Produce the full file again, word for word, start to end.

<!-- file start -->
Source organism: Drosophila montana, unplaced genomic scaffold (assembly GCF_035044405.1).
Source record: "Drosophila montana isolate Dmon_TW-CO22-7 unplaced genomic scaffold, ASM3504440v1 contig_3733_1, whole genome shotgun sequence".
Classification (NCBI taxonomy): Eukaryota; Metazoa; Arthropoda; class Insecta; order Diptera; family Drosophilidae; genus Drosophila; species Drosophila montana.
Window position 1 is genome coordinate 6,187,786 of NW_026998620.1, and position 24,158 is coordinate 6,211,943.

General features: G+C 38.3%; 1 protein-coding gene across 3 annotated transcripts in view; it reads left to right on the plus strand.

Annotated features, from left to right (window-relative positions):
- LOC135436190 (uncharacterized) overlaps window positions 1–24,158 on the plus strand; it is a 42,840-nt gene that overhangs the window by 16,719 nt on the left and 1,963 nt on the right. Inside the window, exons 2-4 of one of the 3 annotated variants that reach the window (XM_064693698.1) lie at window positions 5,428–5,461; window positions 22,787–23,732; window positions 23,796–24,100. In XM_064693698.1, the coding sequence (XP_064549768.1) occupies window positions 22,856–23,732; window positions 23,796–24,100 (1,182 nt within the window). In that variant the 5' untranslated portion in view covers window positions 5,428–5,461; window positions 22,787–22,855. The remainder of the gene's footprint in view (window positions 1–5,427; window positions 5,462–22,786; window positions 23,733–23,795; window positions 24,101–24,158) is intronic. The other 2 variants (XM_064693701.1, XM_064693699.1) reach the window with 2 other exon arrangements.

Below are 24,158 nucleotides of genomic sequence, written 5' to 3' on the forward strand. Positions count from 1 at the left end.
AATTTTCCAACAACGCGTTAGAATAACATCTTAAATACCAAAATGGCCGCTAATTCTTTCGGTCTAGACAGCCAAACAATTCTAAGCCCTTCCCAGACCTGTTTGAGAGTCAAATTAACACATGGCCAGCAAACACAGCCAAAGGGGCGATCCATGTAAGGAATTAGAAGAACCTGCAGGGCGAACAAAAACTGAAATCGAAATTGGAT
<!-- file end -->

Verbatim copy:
Source organism: Drosophila montana, unplaced genomic scaffold (assembly GCF_035044405.1).
Source record: "Drosophila montana isolate Dmon_TW-CO22-7 unplaced genomic scaffold, ASM3504440v1 contig_3733_1, whole genome shotgun sequence".
Classification (NCBI taxonomy): Eukaryota; Metazoa; Arthropoda; class Insecta; order Diptera; family Drosophilidae; genus Drosophila; species Drosophila montana.
Window position 1 is genome coordinate 6,187,786 of NW_026998620.1, and position 24,158 is coordinate 6,211,943.

General features: G+C 38.3%; 1 protein-coding gene across 3 annotated transcripts in view; it reads left to right on the plus strand.

Annotated features, from left to right (window-relative positions):
- LOC135436190 (uncharacterized) overlaps window positions 1–24,158 on the plus strand; it is a 42,840-nt gene that overhangs the window by 16,719 nt on the left and 1,963 nt on the right. Inside the window, exons 2-4 of one of the 3 annotated variants that reach the window (XM_064693698.1) lie at window positions 5,428–5,461; window positions 22,787–23,732; window positions 23,796–24,100. In XM_064693698.1, the coding sequence (XP_064549768.1) occupies window positions 22,856–23,732; window positions 23,796–24,100 (1,182 nt within the window). In that variant the 5' untranslated portion in view covers window positions 5,428–5,461; window positions 22,787–22,855. The remainder of the gene's footprint in view (window positions 1–5,427; window positions 5,462–22,786; window positions 23,733–23,795; window positions 24,101–24,158) is intronic. The other 2 variants (XM_064693701.1, XM_064693699.1) reach the window with 2 other exon arrangements.

Below are 24,158 nucleotides of genomic sequence, written 5' to 3' on the forward strand. Positions count from 1 at the left end.
AATTTTCCAACAACGCGTTAGAATAACATCTTAAATACCAAAATGGCCGCTAATTCTTTCGGTCTAGACAGCCAAACAATTCTAAGCCCTTCCCAGACCTGTTTGAGAGTCAAATTAACACATGGCCAGCAAACACAGCCAAAGGGGCGATCCATGTAAGGAATTAGAAGAACCTGCAGGGCGAACAAAAACTGAAATCGAAATTGGAT